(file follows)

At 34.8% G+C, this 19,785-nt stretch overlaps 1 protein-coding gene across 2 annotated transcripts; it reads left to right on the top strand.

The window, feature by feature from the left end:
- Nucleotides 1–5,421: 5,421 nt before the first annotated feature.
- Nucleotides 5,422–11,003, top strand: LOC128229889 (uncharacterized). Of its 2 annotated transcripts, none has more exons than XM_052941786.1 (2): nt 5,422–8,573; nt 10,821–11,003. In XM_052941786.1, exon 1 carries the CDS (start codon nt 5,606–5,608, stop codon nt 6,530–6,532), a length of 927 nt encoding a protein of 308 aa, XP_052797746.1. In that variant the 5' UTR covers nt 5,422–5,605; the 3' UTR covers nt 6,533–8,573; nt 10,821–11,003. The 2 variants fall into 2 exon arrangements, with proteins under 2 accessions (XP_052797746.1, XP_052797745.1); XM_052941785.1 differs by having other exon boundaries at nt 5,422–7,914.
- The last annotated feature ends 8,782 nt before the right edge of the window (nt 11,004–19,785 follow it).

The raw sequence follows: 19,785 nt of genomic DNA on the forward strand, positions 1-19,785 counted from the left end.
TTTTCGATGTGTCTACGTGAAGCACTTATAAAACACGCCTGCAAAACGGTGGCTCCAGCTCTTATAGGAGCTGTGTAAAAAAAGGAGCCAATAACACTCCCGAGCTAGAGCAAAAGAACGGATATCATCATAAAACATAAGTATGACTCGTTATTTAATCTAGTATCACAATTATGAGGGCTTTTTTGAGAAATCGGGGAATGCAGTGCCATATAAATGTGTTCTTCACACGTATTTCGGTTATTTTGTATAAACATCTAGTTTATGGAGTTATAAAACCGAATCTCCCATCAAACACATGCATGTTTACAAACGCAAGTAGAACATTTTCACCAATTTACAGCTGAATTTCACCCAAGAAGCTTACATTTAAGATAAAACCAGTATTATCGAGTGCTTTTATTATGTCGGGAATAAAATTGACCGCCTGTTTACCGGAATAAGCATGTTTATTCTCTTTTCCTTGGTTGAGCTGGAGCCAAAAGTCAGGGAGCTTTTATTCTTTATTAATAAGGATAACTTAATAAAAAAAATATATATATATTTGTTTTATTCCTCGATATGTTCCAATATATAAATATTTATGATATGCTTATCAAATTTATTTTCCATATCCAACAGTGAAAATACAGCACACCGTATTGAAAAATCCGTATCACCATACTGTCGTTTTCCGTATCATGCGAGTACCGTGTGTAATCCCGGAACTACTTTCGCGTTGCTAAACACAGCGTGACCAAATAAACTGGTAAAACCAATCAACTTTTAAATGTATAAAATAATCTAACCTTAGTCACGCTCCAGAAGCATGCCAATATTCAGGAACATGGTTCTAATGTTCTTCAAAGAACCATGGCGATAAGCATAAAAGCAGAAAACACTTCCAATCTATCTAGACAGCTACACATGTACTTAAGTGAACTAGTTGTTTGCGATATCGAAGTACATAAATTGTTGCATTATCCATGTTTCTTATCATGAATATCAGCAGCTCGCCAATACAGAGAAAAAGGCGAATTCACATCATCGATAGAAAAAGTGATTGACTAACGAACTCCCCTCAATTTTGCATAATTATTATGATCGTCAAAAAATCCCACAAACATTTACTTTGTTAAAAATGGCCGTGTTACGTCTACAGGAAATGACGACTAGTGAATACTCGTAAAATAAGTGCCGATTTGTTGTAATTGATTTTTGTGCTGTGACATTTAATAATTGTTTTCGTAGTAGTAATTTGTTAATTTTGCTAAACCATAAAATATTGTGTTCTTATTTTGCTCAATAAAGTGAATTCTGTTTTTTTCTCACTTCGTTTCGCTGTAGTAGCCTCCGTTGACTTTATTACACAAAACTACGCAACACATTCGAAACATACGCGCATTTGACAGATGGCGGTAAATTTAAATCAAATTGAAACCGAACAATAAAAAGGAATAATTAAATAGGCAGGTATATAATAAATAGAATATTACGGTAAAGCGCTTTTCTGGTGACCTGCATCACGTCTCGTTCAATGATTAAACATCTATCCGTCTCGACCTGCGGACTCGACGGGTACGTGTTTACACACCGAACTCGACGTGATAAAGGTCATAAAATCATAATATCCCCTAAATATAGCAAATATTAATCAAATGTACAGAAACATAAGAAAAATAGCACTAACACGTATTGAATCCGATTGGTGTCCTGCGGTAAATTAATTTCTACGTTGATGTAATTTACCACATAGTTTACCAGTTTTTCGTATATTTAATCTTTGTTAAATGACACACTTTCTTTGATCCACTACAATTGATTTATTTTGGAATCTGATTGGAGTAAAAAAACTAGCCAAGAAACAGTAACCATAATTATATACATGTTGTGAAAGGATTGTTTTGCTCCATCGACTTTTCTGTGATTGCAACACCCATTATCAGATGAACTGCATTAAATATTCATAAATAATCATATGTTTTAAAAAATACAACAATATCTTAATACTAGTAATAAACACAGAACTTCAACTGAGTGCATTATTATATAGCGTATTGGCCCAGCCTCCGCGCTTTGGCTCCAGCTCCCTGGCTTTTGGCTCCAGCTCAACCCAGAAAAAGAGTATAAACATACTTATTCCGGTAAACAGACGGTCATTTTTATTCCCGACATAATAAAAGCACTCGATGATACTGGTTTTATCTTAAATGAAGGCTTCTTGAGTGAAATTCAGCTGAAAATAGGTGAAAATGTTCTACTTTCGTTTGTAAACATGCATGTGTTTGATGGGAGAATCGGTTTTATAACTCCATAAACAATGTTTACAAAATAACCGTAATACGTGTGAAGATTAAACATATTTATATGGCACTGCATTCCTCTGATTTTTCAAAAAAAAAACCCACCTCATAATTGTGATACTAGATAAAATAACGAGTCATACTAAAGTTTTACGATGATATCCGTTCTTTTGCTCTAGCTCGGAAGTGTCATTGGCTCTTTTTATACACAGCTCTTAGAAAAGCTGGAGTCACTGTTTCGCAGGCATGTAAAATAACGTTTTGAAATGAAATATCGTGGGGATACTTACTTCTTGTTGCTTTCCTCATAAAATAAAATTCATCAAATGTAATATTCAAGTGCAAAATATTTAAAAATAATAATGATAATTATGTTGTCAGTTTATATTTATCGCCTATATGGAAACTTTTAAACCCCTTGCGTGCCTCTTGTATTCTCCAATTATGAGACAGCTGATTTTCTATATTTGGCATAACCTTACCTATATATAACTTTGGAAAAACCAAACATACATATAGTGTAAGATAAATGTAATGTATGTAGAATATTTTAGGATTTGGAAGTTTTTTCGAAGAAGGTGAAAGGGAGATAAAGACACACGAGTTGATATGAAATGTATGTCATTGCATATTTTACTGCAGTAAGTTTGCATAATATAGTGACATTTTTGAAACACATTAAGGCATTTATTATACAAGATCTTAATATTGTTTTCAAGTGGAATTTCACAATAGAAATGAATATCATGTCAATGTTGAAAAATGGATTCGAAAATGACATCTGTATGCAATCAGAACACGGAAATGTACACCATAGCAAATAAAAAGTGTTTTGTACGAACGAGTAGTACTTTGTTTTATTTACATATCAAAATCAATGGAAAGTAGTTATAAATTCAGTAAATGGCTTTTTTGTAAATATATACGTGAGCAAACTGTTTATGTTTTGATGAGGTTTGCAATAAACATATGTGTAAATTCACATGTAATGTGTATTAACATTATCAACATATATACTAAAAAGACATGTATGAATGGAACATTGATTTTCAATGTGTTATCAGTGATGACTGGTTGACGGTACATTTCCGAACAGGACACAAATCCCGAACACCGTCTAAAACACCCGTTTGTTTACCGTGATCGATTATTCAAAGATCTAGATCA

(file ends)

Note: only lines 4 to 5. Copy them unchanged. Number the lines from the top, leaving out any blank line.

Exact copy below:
- Nucleotides 5,422–11,003, top strand: LOC128229889 (uncharacterized). Of its 2 annotated transcripts, none has more exons than XM_052941786.1 (2): nt 5,422–8,573; nt 10,821–11,003. In XM_052941786.1, exon 1 carries the CDS (start codon nt 5,606–5,608, stop codon nt 6,530–6,532), a length of 927 nt encoding a protein of 308 aa, XP_052797746.1. In that variant the 5' UTR covers nt 5,422–5,605; the 3' UTR covers nt 6,533–8,573; nt 10,821–11,003. The 2 variants fall into 2 exon arrangements, with proteins under 2 accessions (XP_052797746.1, XP_052797745.1); XM_052941785.1 differs by having other exon boundaries at nt 5,422–7,914.
- The last annotated feature ends 8,782 nt before the right edge of the window (nt 11,004–19,785 follow it).